Tag: Huntersville

Grandfathering

Sherrell Richardson Ferrell, my maternal grandfather, posing at age fifteen or sixteen in 1916 or 1917.

In my previous life, working as a consultant in the human resources world, I often helped companies communicate with employees about changes to their benefit plans.

Inevitably, this included grandfathering certain groups of long-service employees–insulating them from the benefits changes that would affect newer employees only.

This story is not about benefits. But in a sense it is, because I think my grandfather–Sherrell Richardson (S.R.) Ferrell–benefitted the world like all bloggers do when we leave behind our words, impressions, and observations.

S.R. penned his spartan, daily diary entries for more than fifty-two years–1933 to 1985. I featured a few dozen of his diary entries in my first book, From Fertile Ground, a three-generation writer’s mosaic about love and loss, which I wrote and published after my mother died.

Though S.R. scribbled all of his thoughts in long hand in tiny diaries and worked without a laptop or access to the internet, he lived like an early blogger extraordinaire–going about his rural North Carolina routine as a hosiery mill worker and later a farmer. At the end of each day, he recorded the minutia and magnificence of his days.

Evidence of S.R. Ferrell’s “blogging” life in the twentieth century and a sampling of more than fifty-two years of diaries he left behind.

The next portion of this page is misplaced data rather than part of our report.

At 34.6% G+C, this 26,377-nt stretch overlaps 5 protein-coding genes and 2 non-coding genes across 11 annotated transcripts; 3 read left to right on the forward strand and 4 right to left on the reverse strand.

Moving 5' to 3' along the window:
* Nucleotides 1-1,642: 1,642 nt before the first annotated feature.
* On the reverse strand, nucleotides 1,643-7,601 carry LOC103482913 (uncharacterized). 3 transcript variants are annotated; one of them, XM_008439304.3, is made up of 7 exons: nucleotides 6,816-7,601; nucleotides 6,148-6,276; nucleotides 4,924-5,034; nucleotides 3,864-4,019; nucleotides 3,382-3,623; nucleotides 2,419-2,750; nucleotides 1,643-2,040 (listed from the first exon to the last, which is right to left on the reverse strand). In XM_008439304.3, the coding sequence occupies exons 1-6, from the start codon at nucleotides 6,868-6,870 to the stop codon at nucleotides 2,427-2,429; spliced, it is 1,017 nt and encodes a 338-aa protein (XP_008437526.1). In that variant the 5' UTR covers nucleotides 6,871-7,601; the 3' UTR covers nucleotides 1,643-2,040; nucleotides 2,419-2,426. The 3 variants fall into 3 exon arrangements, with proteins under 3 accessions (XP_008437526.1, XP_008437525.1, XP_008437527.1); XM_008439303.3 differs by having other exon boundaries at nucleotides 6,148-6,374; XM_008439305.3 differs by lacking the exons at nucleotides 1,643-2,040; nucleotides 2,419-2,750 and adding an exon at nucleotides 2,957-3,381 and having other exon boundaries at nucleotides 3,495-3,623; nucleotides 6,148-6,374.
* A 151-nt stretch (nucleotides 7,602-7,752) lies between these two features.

Born on March 9, 1901, today would have been S.R.’s 120th birthday. In honor of my him (and the writing impulse that motivates and haunts all of us bloggers), my grandfather is my guest blogger today.

This is what S.R. Ferrell wrote fifty-nine years ago on a momentous Tuesday. It also appears as the opening to chapter two, Off Into Space, in From Fertile Ground.

Thank you for leaving behind a trail of your life, S.R., and Happy Birthday.

***

Tuesday, February 20, 1962

Watched Glenn’s capsule take off into space at 9:47 a.m. It made 3 trips around the earth at altitudes from 100 to 160 miles and the time for the three circuits was 4 hours 56 minutes and 26 seconds.

I went to Huntersville to send money order for insurance premium. Went to see Frances and boys. Fair. Cool. Ethel came by in afternoon. Martha Auten came to get turnip salad.

40 degree low. 59 degree high.

Three Writers and a Birthday

S & G Ferrell in 1930s

On this sunny and breezy, seventy-degree day in the Sonoran Desert, I celebrate the life of Sherrell Richardson Ferrell. (He preferred S.R. Ferrell, because he thought it sounded more dignified.) March 9 would have been my maternal grandfather’s one-hundred-and-nineteenth birthday.

S.R. was a mountain of a man, who loved his Huntersville, North Carolina farm. I still remember him climbing the creaking steps of his back porch. Coming in from tending to his cattle and crops. Removing the broad-brimmed hat that shaded him from the Carolina heat. Swatting horseflies that followed him through the screen door. Mopping his brow and grabbing a bar of soap to wash the red earth off his massive arms and hands.